Australia's Rail Gauge Disgrace

 
  freightgate Minister for Railways

Location: Albury, New South Wales
The concept of building a standard gauge line in the middle or two narrow gauge lines is facinating now you mention it.

A case of standards over practical sense ?

Sponsored advertisement

  woodford Chief Commissioner

$10m seems extraordinary when you consider the government should already have planners for the network tasked with actually delivering planning and improvements.   What the hell is going on?
Sadly the larger part of the experinced railway planning expertise has departed from the Government in recent years to both the rail Operators and also as private Consultants .
And a good thing too, if they had any planning ability Victoria would have been converted to standard gauge long ago.
nswtrains
Originaly both Victoria and NSW agreed to build there railways to 5ft 3in gauge, NSW railways got a new engineer and apparently without consulting Victoria change the gauge in NSW to SG. Interestingly as both VIC and NSW were colonies of Britain all decisions had to be appoved by the British Parliment, inspite of Britain just having finished an inquiry into there multiple gauges which concluded all railways in the land must be built to the same gauge, the british approved the different gauge stupidity.
Even at the time the Australian press said Australia would live to regret such a stupid decision

woodford
  woodford Chief Commissioner

An off topic historical note on the gauge debate.

Sadly VIC NSW state jealouies did play a significant part in the railway gauge decision, Victoria was formed in 1851 being split off from NSW, Victoria achieved self government in 1855. Around this time a very large amount of gold was discovered in Victoria, While gold was discovered also in NSW it was in nothing like the quantities in Victoria. So Victorian was a much richer state than NSW, this is something that NSW did NOT like and to some extent it was down hill from then on.

woodford
  LancedDendrite Chief Commissioner

Location: Gheringhap Loop Autonomous Zone
And a good thing too, if they had any planning ability Victoria would have been converted to standard gauge long ago.
NO if the entirety of Australia had good planning ability NSW, VIC, TAR, SA would have been broad gauge, like the original plan was until NSW flipped from 'standard' to broad to 'standard' . Then the force us to waste money on standardisation and make break of gauge worse by the construction of the Tar to SG instead of BG and making the silverton tramway NG instead of BG RANT OVER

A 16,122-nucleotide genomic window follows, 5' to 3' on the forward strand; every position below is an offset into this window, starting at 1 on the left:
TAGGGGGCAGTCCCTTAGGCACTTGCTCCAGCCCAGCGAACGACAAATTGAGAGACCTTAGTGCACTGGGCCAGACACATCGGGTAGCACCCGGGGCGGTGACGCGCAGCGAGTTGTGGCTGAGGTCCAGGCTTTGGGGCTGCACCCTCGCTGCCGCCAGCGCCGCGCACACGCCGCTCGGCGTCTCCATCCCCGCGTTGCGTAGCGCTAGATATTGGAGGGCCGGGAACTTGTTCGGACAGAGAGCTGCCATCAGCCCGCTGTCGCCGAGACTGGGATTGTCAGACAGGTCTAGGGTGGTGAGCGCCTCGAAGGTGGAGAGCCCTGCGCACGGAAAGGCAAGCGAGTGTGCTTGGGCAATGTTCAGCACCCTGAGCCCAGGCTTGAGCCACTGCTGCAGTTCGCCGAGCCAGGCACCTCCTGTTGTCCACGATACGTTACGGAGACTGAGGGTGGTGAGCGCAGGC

Dangersdan707
Wrong on all counts. The Mexicans deserve a substantial portion of the blame when it comes to the 'original sin' of railway gauge choice in Australia. No BG railways had been built in Victoria nor locomotives ordered before NSW made its final decision to use Standard Gauge. Victorian Governor La Trobe was well-informed of the NSW gauge decision (he received official correspondence on it) and was bloody-minded enough to ignore it.

Even then though, it wouldn't have been difficult to re-gauge the small Victorian network once the folly of their gauge choice was realised by those concerned. Conversion of locomotives and rollingstock were the only obstacle of any substance.

Interestingly as both VIC and NSW were colonies of Britain all decisions had to be approved by the British Parliament, in spite of Britain just having finished an inquiry into there multiple gauges which concluded all railways in the land must be built to the same gauge, the British approved the different gauge stupidity.
woodford
The British just didn't care - which is, if you think about it, the fundamental basis of the Australian-British relationship.

Actually, I think the decision to build the Trans as standard gauge is completely perplexing.

It would have seemed to be more logical to build it as 3'6". Both the connecting systems were 3'6", and this would have allowed traffic across Australia with one gauge change (Broken Hill from Sydney, and Terowie from Melbourne).
Historian
I see the choice of SG for the Trans-Australian Railway as a triumph of Federalism. The State Railways Commissioners had jointly agreed that Stephenson Standard Gauge was to be the standard gauge and the Feds kept their word and built the TAR to SG.

The more interesting question in my mind is why 3'6" Cape Gauge wasn't picked as the Australian Standard Gauge by the Commissioners. By Federation, a plurality of states had 3'6" networks, 3'6" held the plurality of track mileage and the ease of dual-gauging it with SG or BG made it a good choice for retrofitting existing interstate railways. Irish Broad Gauge on the other hand never stood a chance of becoming the Australian standard.
  Bethungra Train Controller

Narrow gauge on the TAR would probably have meant narrow gauge line into Adelaide which I believe never happened.  SG was probably